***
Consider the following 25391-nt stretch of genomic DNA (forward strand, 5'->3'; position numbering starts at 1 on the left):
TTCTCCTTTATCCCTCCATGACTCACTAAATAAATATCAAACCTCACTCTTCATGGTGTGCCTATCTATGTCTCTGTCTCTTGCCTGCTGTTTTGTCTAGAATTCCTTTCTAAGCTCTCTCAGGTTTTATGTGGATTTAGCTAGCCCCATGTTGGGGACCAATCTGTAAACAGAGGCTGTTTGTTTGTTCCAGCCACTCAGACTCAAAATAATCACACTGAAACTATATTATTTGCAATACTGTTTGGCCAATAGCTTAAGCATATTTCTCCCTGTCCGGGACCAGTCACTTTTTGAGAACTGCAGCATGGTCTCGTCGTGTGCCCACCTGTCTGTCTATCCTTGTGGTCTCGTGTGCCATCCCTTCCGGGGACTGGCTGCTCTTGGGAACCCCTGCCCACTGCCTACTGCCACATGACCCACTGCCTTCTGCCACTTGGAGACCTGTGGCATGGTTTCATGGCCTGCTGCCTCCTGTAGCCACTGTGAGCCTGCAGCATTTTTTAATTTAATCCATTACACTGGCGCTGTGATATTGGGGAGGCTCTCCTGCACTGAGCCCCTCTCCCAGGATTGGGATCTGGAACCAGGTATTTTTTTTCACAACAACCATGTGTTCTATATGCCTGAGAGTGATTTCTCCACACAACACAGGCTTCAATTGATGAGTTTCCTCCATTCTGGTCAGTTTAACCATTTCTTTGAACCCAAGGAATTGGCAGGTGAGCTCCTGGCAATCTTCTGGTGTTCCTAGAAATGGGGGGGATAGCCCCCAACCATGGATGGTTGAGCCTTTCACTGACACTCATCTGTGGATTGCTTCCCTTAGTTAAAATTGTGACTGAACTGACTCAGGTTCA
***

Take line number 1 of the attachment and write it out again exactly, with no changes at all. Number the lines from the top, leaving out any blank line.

Consider the following 25391-nt stretch of genomic DNA (forward strand, 5'->3'; position numbering starts at 1 on the left):